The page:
The BBC has also been given an account by a climbing guide who was on the mountain approaching base camp on Saturday night when bursts of gunfire were heard.

The guide was warned to take cover by locals and stayed hidden on the mountain until the next morning when a Pakistani cook came rushing down in tears saying everybody had been killed.

A Chinese tourist is also known to have survived the attack, after apparently escaping from his captors.

Blow to tourism

The BBC's Orla Guerin in Islamabad says that it is clear this could not have been done without very careful planning.

Such organisation is consistent with the brazen assaults carried out by the Pakistani Taliban in the past on high security targets, our correspondent adds.

The authorities have held 36 people in connection with the attack, but they have admitted that they do not have the ringleader. Our correspondent says that people in the area have no confidence the authorities will find those responsible.

Part of the Himalayan Range, Nanga Parbat, which is 8,126m (26,660ft) above sea level, is popular with trekkers and mountaineers, especially during June and July.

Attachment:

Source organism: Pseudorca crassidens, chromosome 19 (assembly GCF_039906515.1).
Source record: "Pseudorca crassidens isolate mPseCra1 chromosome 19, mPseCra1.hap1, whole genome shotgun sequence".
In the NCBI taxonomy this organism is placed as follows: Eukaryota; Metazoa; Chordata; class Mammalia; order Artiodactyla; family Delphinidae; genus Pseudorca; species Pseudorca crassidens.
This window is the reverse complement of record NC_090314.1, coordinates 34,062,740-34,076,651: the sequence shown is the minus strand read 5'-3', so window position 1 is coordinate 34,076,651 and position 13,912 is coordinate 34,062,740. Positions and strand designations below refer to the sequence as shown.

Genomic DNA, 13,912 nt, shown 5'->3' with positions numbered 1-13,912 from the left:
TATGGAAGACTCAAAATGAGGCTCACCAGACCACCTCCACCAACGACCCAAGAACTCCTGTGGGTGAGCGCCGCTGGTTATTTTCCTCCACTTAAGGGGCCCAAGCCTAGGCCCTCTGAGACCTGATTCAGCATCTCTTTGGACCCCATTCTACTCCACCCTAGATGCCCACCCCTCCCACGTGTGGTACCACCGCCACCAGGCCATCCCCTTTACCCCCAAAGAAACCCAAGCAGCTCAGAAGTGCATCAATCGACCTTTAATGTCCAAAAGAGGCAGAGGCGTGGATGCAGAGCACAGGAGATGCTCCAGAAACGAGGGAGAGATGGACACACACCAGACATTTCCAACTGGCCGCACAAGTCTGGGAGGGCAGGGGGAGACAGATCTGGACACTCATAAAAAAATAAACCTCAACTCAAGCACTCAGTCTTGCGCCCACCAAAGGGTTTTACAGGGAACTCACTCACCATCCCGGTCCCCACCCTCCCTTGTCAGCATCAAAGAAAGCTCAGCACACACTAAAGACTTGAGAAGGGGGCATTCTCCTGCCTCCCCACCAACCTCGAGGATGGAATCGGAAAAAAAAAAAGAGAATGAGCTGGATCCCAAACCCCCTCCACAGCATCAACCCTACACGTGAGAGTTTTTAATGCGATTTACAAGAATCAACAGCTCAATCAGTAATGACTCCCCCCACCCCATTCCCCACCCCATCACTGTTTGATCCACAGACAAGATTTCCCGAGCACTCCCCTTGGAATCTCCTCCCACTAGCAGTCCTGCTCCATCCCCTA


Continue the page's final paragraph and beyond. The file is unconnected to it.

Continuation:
The Gilgit-Baltistan region, where it is located, is famous for its natural beauty.

The attack is likely to hurt the finances of the cash-strapped Gilgit-Baltistan government which depends heavily on revenue raised from mountain expeditions.

Expeditions to Nanga Parbat have been halted, our correspondent says.

Sources have told the BBC that climbing will soon be suspended on other mountains, including K2, the world's second highest peak.

Although this is the first such attack on tourists in the region, it is being seen as a significant blow for the already struggling tourist industry in Pakistan which has suffered years of militancy.

Some 36 people have been arrested, but the authorities admit they have not captured the ringleaders of the attack. One of those in custody is a Pakistani guide who was apparently forced to lead the gunmen to their targets.

notorious_eagle
25 Jun 13,, 05:05
Nanga Parbat massacre: Thousands protest against the ‘unprecedented’ incident


GILGIT: Thousands of people participated in a demonstration in Chilas town on Monday against the vicious massacre of foreign tourists near the base camp of Pakistan’s second highest peak – Nanga Parbat.
“We strongly condemn the brutal act which defamed the entire country especially Diamer valley,” said Taifoor Shah, a local leader of the Pakistan Peoples Party, as he addressed the rally.
Tourism is one of the main sources of income for locals. Those committing such crimes want to deprive people of livelihood, pointed out Shah.

Life came to a standstill as traders closed their shops to express solidarity with the affected families. More than 4,000 people gathered at the ‘Siddiq Akbar’ intersection to protest against the incident; one which has been termed unprecedented in the history of Gilgit-Baltistan.